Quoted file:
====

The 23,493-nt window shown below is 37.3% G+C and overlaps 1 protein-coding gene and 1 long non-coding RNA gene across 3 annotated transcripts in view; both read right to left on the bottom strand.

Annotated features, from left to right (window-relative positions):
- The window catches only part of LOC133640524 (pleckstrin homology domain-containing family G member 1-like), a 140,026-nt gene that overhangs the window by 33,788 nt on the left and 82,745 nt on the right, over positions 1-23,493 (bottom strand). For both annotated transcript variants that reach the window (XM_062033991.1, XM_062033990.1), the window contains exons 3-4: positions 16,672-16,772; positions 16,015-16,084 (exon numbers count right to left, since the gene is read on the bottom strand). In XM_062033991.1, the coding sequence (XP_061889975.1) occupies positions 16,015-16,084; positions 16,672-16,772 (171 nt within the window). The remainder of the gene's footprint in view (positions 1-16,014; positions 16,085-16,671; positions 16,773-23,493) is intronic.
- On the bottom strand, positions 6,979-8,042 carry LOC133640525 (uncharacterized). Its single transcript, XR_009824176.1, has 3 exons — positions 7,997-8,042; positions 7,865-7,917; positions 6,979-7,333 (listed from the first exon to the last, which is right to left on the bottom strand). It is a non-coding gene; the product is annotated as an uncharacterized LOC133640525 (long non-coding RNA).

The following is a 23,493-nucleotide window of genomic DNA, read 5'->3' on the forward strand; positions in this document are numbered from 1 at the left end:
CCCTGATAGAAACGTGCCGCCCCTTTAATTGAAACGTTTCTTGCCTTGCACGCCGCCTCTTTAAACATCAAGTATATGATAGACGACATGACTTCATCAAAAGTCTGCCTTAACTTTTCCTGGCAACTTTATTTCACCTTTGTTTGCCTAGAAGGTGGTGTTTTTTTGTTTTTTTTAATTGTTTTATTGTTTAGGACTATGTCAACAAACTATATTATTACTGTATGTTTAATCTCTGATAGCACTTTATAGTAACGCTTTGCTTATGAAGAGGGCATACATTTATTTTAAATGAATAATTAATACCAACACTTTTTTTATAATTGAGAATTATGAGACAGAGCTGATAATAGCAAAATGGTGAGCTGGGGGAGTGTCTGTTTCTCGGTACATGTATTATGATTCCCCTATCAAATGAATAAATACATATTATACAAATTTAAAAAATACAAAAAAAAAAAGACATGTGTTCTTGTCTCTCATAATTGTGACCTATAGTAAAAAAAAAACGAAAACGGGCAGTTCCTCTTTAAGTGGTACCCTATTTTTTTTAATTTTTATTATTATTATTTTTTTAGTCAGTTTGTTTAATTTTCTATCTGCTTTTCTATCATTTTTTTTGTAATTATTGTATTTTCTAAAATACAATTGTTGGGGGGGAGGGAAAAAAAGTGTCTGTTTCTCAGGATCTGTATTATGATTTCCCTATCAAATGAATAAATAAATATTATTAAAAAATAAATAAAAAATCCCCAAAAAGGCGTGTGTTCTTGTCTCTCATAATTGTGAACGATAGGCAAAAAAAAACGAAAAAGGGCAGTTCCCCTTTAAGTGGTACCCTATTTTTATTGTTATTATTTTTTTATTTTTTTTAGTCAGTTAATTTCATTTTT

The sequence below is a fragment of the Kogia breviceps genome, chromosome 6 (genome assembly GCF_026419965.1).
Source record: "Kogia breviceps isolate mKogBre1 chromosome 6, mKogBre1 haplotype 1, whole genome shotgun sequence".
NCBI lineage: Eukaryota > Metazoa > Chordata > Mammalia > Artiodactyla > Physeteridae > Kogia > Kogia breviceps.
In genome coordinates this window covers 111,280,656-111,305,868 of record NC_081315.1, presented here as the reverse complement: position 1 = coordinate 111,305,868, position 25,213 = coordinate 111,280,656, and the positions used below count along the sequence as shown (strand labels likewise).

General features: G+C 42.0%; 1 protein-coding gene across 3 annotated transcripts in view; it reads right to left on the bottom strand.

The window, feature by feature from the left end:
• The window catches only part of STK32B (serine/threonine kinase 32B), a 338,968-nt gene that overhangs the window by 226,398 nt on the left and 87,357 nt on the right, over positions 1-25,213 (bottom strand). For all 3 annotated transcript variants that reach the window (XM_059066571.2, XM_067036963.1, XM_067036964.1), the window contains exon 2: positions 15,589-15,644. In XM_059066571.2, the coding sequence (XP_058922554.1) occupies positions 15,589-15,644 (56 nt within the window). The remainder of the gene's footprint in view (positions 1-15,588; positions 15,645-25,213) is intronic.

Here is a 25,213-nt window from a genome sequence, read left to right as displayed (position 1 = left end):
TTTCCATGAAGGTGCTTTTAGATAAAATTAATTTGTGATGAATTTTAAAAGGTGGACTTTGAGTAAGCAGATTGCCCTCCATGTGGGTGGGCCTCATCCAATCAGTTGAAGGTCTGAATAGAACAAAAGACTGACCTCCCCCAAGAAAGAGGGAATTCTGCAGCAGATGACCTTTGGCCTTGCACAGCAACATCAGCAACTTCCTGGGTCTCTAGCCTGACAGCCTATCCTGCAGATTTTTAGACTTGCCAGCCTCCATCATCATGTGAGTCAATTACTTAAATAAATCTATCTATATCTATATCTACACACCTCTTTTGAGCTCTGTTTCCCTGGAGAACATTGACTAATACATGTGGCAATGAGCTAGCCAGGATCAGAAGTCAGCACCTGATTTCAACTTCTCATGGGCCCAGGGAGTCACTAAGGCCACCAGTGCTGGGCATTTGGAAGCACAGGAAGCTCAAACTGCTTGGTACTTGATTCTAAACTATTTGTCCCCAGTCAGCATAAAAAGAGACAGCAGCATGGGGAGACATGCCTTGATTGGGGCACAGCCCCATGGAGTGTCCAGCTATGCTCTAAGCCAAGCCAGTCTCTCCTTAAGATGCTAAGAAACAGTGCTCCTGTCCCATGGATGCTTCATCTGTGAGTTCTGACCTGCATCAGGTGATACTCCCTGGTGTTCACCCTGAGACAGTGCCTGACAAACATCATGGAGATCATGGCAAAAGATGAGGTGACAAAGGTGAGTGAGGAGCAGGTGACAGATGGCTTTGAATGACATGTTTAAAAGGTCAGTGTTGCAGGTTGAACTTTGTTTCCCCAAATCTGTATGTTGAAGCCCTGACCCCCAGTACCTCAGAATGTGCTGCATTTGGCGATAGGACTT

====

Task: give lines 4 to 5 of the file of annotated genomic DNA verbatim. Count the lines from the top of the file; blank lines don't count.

- On the bottom strand, positions 6,979-8,042 carry LOC133640525 (uncharacterized). Its single transcript, XR_009824176.1, has 3 exons — positions 7,997-8,042; positions 7,865-7,917; positions 6,979-7,333 (listed from the first exon to the last, which is right to left on the bottom strand). It is a non-coding gene; the product is annotated as an uncharacterized LOC133640525 (long non-coding RNA).

The following is a 23,493-nucleotide window of genomic DNA, read 5'->3' on the forward strand; positions in this document are numbered from 1 at the left end: